The title was finally taken from North Korea by Sweden in the 2013 King's Cup, a result not recorded as a full international by FIFA, but nevertheless considered valid by the UFWC website. In a friendly in February, Sweden were beaten by Argentina who took the title to South America. In October, Argentina lost a FIFA World Cup qualifier to Uruguay.

Rankings table[edit]

Because of the unofficial nature of the title, there are no authoritative criteria for ranking the historical holders of the title. The UFWC website sorts teams by how many championship deciding matches they have won: others have used cumulative length of time holding the title, a points system for matches won, drawn and lost, or other methods.

This table ranks the teams according to the number of matches that they have started as title holders, and in the event of a tie, uses cumulative days as title holder and then shorter length of time since the title was last held as second and third criteria.

† As of 20 April 2014

Rank Country Matches
Title last held
1  Scotland 103 13,003 20 86 2007-03-28 28 March 2007
2  England 88 7,506 21 73 2000-06-20 20 June 2000
3  Argentina 70 2,725 12 57 2013-10-15 15 October 2013
4  Netherlands 65 2,299 9 49 2010-07-11 11 July 2010
5  Russia1 50 1,580 6 41 2000-02-23 23 February 2000
6  Brazil 37 1,251 7 29 1998-07-12 12 July 1998
7  Germany2 36 1,198 9 27 2000-06-17 17 June 2000
8  France 34 1,333 6 25 2001-03-28 28 March 2001
9  Sweden 30 1,519 7 28 2013-02-06 6 February 2013
10  Italy 30 1,002 9 27 2007-08-22 22 August 2007
11  Hungary 27 1,138 7 17 2008-09-10 10 September 2008
12  Spain 24 1,256 5 17 2010-09-07 7 September 2010
13  Uruguay 23 1,218 7 18 2013-10-15 Current champions
14  Czech Republic3 23 648 5 15 2004-03-31 31 March 2004
15  Austria 16 816 2 12 1968-06-16 16 June 1968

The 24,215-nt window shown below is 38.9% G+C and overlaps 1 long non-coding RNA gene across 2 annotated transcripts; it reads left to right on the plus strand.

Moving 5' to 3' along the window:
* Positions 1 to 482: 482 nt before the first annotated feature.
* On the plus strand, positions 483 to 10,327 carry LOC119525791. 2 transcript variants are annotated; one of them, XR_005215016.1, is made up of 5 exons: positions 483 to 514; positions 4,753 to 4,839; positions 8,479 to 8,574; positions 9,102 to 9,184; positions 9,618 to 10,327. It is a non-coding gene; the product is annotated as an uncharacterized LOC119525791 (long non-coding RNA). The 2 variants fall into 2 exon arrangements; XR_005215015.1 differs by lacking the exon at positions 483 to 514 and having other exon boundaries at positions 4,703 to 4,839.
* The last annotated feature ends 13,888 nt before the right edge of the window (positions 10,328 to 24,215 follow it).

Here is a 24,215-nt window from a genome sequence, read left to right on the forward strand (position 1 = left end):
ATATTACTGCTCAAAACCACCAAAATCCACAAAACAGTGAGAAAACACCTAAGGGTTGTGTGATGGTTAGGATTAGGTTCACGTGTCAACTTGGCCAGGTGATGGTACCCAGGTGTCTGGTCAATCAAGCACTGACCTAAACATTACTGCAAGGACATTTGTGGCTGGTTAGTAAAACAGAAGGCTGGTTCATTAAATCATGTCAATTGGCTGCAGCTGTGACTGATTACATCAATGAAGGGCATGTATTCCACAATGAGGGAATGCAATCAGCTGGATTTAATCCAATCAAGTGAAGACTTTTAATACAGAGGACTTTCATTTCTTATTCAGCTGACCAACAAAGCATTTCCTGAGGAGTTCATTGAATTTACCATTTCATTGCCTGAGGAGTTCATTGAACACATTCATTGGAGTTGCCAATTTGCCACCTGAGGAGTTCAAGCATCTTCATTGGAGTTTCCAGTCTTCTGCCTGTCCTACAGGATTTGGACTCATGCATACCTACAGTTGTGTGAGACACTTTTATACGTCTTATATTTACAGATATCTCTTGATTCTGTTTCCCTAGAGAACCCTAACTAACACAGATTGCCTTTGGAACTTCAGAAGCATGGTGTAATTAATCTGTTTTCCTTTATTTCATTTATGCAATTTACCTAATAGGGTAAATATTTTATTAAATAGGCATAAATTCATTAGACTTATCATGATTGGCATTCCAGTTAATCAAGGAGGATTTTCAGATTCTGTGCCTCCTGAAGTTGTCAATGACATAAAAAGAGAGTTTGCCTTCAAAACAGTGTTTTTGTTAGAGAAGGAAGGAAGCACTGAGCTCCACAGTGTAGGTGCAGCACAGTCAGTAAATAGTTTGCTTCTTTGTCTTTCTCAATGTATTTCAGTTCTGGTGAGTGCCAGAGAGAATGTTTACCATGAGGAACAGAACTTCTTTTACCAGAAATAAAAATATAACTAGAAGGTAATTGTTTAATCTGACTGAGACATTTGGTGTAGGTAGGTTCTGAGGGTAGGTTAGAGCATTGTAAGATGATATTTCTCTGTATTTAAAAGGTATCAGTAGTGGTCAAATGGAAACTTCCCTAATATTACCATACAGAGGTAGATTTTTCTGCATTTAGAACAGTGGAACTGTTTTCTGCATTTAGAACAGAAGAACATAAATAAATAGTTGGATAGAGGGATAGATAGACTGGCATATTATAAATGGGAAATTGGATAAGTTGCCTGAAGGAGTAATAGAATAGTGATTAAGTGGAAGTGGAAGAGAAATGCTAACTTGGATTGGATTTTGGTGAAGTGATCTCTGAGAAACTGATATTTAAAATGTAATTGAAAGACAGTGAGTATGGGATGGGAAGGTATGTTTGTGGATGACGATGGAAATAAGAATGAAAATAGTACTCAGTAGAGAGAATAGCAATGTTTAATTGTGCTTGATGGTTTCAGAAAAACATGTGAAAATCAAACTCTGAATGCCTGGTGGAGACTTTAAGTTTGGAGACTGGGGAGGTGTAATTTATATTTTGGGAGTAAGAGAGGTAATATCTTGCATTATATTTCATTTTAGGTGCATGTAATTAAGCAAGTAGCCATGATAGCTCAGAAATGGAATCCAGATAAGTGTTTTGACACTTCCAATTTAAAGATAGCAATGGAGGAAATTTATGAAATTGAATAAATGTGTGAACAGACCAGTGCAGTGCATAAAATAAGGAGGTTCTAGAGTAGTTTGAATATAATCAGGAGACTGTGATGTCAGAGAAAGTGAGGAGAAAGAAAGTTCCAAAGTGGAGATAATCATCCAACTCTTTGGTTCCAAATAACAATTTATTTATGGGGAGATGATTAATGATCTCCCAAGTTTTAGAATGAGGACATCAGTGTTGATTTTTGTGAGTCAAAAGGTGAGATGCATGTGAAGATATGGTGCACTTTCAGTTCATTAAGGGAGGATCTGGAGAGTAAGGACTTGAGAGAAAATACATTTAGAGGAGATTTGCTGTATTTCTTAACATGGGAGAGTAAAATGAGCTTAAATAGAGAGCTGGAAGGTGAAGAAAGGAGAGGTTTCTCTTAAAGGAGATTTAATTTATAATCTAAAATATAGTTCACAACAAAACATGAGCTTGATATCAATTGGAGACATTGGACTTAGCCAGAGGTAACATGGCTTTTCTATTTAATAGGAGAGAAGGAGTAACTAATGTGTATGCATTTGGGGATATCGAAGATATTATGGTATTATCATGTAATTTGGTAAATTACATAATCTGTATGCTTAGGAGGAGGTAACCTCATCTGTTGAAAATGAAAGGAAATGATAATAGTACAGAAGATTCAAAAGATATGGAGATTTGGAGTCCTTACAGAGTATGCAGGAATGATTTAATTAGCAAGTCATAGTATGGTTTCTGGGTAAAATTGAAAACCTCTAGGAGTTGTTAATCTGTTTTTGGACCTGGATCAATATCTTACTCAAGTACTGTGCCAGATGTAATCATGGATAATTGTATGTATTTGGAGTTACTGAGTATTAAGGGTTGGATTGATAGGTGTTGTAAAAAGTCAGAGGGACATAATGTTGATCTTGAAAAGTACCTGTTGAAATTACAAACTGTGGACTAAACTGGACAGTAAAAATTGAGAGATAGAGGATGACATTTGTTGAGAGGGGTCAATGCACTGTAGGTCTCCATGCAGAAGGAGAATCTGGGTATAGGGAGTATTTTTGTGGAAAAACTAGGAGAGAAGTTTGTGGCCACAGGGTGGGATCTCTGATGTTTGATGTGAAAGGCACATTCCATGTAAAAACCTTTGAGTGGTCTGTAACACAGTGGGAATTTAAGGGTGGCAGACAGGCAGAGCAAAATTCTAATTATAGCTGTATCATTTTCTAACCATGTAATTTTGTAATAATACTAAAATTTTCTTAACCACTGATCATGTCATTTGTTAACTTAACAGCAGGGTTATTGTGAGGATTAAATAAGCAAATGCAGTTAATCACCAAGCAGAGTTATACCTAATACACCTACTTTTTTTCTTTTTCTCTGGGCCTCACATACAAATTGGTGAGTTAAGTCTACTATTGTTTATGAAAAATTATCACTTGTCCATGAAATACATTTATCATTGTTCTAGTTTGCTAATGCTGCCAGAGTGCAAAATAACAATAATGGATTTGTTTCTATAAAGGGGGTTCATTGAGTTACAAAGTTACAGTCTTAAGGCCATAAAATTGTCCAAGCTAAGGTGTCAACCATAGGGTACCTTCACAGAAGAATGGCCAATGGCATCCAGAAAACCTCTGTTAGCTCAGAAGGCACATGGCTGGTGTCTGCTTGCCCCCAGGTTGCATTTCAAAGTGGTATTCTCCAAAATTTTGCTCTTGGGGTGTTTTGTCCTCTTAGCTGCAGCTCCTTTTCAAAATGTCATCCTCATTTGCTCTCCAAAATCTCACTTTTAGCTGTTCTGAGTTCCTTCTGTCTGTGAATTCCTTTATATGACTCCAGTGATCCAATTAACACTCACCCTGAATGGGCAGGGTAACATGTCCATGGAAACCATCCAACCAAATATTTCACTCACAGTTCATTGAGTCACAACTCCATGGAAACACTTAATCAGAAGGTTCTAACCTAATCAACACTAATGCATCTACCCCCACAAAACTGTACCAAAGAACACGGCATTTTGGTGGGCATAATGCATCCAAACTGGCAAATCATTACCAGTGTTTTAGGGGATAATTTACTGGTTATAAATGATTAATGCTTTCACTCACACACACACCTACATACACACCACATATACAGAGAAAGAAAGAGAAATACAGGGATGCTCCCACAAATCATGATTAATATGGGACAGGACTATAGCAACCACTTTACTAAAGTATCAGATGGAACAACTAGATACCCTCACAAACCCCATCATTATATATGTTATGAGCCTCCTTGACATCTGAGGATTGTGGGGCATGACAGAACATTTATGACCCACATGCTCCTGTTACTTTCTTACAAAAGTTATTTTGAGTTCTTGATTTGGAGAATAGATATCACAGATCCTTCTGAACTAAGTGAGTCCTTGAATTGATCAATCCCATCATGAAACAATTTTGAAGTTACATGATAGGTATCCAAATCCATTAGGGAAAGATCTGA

16  Japan 16 403 1 11 2011-11-15 15 November 2011
17   Switzerland 14 1,124 7 10 1994-06-26 26 June 1994
18  Wales 13 1,821 8 12 1988-09-14 14 September 1988
19  Colombia 13 1,109 3 8 1995-01-31 31 January 1995
20  Chile 13 1,066 4 11 1982-03-30 30 March 1982
21  North Korea 13 435 1 10 2013-01-23 23 January 2013
22  Greece 12 528 2 11 2008-05-24 24 May 2008
23  Paraguay 11 452 2 7 1979-12-05 5 December 1979
24  Peru 11 308 4 7 1982-06-22 22 June 1982
25  Romania 10 269 4 8 2006-05-23 23 May 2006
26  Bulgaria 9 422 3 6 1985-09-04 4 September 1985
27  Northern Ireland4 8 2,709 4 5 1933-10-14 14 October 1933
28  Angola 8 280 1 7 2005-03-27 27 March 2005
29  Zimbabwe 8 195 1 7 2005-10-08 8 October 2005
30  Belgium 7 188 4 5 1990-01-17 17 January 1990
31  Costa Rica 6 160 1 5 1963-09-04 4 September 1963
32  Yugoslavia5 5 144 3 5 1995-05-31 31 May 1995
33  Republic of Ireland 5 122 2 3 2004-05-29 29 May 2004
34  Bolivia 5 55 3 5 1994-04-20 20 April 1994
35  Poland 5 41 2 4 1989-05-07 7 May 1989
36  Nigeria 4 61 2 4 2005-11-16 16 November 2005
37  Portugal 3 314 2 2 1992-06-04 4 June 1992
38  Denmark 3 75 2 3 1989-08-23 23 August 1989
39  Ecuador 3 63 1 2 1965-08-22 22 August 1965
40  United States 3 13 2 2 1992-06-14 14 June 1992
41  Georgia 2 129 1 2 2007-03-24 24 March 2007
42  Israel 2 63 1 1 2000-04-26 26 April 2000
43  Turkey 2 35 1 1 2007-10-17 17 October 2007